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13.14 Main Sequence Lifetimes

The enormous range in the luminosity of stars has several important consequences. High-luminosity stars can be seen out to larger distances than low-luminosity stars. If you did a survey of all stars in a volume of space, you might find that luminous stars are rare. However, because luminous stars can be seen to larger distances and therefore over larger volumes, they get over-represented in surveys down to a fixed brightness limit. Thus the apparently brightest stars in the night sky are giants and super giants, while the closest stars are main sequence stars or dwarfs. 


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Hertzsprung-Russell diagram showing color and size of stars. Click here for original source URL.

The main sequence lifetime is given by the amount of fuel divided by the rate at which fuel is consumed. Let's do this calculation for the Sun. The Sun consumes 2 × 1019 kilograms of hydrogen per year. If a star has luminosity L in solar units, the rate of fuel consumption is 2 × 1019 L. What about the amount of fuel that is available? The mass of the Sun is 2 × 1030 kilograms, but not all of that mass is available as nuclear fuel. Fusion can only occur in the hot core that contains 10% of the Sun's mass, so the available fuel is 0.1 × 2 × 1030 = 2 × 1029 kilograms. If a star has mass M in solar units, the available fuel is 2 × 1029 M. Now divide to get the lifetime:

t = (2 × 1029 M) / (2 × 1019 L) = 1010 (M/L) years

For the Sun, since M = 1 and L = 1, we get 10 billion years. For a star like Algol, with a mass of 4 solar masses and a 100 times solar luminosity, the main sequence lifetime is 1010(4/100) = 4 x 108 years. A star with a mass of 10 M and a luminosity of 105 times solar luminosity has a main sequence lifetime of 1010 (10/105) = 106 years. Massive stars have much shorter lifetimes than the Sun. We have made some approximations in this calculation, so the answers will only be accurate to about a factor of two. 

The main sequence is in fact a sequence of mass, and high-mass stars use their nuclear fuel at a much faster rate than low-mass stars. The relationship between mass and luminosity on the main sequence (in solar units) is L = M3.5. Therefore, a main sequence star with mass 20 times the Sun is 203.5 = 36,000 times more luminous than the Sun, and a star 0.5 times the mass of the Sun is 0.52.5 = 0.088 times the luminosity of the Sun. Since stellar evolution is driven by the mass of a star, it makes sense to substitute for luminosity in the equation above:

t = 1010 (M/L) = 1010 (M/M3.5) = 1010 / M2.5 years

To use the same two examples from above, the main sequence lifetime of a 20 solar mass star is 1010 / 202.5 = 6 × 106, or 6 million years, and the main sequence lifetime of a 0.5 solar mass star is 1010 / 0.52.5 = 5.7 × 1010, or 57 billion years. Since the universe is less than 57 billion years old, no star with half the mass of the Sun has ever left the main sequence.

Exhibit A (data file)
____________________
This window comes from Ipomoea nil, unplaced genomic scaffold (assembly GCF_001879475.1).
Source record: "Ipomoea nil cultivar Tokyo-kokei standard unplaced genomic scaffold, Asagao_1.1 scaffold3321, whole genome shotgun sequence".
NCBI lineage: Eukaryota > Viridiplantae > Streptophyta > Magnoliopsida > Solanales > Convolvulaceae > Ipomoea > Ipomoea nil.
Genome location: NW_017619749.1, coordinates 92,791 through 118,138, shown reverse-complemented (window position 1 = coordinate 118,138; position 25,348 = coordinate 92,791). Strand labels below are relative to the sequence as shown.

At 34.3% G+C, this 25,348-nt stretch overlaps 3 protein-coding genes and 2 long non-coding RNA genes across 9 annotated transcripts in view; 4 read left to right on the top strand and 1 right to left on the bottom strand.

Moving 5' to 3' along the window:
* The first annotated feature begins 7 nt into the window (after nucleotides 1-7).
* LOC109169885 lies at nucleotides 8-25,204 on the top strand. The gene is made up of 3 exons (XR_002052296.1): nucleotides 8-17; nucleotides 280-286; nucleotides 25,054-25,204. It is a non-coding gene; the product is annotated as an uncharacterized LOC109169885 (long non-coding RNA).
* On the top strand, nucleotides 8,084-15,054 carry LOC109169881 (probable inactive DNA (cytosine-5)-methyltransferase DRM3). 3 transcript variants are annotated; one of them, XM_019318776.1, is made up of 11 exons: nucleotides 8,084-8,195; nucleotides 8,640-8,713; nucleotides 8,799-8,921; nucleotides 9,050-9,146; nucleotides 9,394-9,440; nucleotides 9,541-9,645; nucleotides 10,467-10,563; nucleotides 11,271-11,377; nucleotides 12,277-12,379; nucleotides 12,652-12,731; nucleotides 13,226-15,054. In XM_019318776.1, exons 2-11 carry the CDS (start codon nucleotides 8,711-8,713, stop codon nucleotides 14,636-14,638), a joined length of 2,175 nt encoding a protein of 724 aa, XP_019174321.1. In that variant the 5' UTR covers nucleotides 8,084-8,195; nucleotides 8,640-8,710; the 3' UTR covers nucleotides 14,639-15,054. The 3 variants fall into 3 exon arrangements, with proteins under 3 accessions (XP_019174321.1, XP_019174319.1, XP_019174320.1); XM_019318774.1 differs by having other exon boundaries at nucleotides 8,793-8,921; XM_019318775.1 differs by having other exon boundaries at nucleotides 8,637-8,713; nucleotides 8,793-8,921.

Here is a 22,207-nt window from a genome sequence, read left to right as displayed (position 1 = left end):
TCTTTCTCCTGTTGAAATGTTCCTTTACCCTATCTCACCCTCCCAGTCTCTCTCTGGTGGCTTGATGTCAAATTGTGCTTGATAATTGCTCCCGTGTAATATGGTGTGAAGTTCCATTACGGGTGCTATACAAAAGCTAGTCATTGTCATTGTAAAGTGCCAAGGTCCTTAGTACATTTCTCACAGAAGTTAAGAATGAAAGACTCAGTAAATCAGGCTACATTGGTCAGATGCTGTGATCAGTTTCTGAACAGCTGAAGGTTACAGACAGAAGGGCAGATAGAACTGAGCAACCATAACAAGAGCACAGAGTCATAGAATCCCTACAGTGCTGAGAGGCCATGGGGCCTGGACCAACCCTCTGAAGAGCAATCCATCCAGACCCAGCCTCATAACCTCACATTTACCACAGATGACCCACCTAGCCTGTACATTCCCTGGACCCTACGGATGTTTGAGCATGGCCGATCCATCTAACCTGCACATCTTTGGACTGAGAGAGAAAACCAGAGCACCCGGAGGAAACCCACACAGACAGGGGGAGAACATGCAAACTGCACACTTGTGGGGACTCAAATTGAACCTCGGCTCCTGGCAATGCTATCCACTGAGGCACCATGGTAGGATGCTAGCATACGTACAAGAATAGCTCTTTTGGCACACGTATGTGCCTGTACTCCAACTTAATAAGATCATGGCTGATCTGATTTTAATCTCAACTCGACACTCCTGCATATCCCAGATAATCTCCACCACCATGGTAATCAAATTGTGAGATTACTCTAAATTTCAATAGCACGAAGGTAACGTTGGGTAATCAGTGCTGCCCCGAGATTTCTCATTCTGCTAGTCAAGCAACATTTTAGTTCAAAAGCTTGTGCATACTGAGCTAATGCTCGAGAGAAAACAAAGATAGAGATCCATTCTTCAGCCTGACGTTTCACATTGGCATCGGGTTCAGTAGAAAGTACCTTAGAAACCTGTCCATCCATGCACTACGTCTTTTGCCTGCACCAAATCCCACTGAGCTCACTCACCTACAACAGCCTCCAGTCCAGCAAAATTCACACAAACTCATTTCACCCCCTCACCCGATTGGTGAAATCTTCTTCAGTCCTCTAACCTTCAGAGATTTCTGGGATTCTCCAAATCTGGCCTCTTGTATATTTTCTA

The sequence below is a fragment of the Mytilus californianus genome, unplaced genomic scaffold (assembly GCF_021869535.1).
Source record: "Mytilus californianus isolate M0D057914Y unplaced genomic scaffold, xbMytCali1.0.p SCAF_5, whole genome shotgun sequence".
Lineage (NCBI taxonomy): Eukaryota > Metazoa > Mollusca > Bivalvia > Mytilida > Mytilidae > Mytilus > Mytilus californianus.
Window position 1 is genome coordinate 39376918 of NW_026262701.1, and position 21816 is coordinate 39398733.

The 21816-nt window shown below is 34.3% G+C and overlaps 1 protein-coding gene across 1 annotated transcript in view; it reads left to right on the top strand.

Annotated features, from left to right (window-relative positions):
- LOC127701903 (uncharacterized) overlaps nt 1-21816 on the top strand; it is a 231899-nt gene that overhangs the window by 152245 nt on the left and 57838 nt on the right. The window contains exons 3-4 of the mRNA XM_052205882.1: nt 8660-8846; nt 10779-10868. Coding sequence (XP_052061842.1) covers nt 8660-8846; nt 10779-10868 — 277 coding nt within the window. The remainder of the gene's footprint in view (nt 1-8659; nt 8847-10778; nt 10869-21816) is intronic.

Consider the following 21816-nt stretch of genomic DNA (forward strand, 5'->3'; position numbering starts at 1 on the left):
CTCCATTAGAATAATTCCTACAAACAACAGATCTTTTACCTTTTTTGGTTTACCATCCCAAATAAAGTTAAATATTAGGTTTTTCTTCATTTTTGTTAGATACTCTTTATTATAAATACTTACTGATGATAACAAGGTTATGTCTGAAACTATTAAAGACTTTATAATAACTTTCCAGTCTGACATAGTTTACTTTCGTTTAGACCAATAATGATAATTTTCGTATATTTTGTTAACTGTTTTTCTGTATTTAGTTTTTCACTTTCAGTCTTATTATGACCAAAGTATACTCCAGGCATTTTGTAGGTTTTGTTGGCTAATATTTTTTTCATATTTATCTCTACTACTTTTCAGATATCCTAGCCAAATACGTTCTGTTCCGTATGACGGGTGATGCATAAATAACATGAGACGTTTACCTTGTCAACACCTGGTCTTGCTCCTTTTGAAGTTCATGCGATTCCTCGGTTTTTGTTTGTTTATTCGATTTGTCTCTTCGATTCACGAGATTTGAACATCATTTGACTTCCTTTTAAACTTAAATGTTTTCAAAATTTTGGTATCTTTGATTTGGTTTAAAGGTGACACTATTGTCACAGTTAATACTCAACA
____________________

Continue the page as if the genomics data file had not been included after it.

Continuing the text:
The time stars spend in the different evolutionary stages varies greatly. For example, a star like the Sun took about 30 million years to reach the main sequence, and it will spend a total of about 9 billion years on the main sequence. Subsequently, the Sun will spend perhaps a billion years as a red giant and then a very long time cooling as a white dwarf. A star ten times the mass of the Sun will spend 10 million years on the main sequence and only a few weeks in the extremely bright state that follows a supernova explosion. For stars of any mass, the late stages of stellar evolution are a crescendo of activity after the steady energy production of the main sequence phase.

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Color-magnitude diagram of the globular cluster M55. Click here for original source URL.

Suppose stars were being born all around us continuously. You could look around and find stars in middle age and near death too. But the fraction of stars you saw in each evolutionary phase would equal the fraction of its lifetime spent in that stage — think of the analogous situation of how many babies, children, adults and seniors you would find in the survey of an average city. So rare phases like star birth and death are observed much less frequently than middle age on the main sequence.

If each star like the Sun spent 1% of its main sequence lifetime in a planetary nebula stage (after it finished its red giant stage), astronomers would need to survey 1/0.01 = 100 such stars to expect to find just one in the rare planetary nebula stage. By a similar reasoning, they would need to survey a volume with millions of high-mass stars to expect to find one that had gone supernova. Of course, if we could just wait long enough, you could watch a 10 or 20 solar mass star until it evolved off the main sequence and exploded. But astronomers must make do with a frozen moment in the history of the universe. So the only way to see transient phases of evolution is to observe large enough samples of stars that statistically you expect to detect the rare parts of the life cycle. Again, an analogy with humans would be that in order to see one person who had just turned 21 years old, you could either wait until that event happened in one family, or go and look at hundreds of families and find a 21 year old more easily due to better statistics making that situation more probable.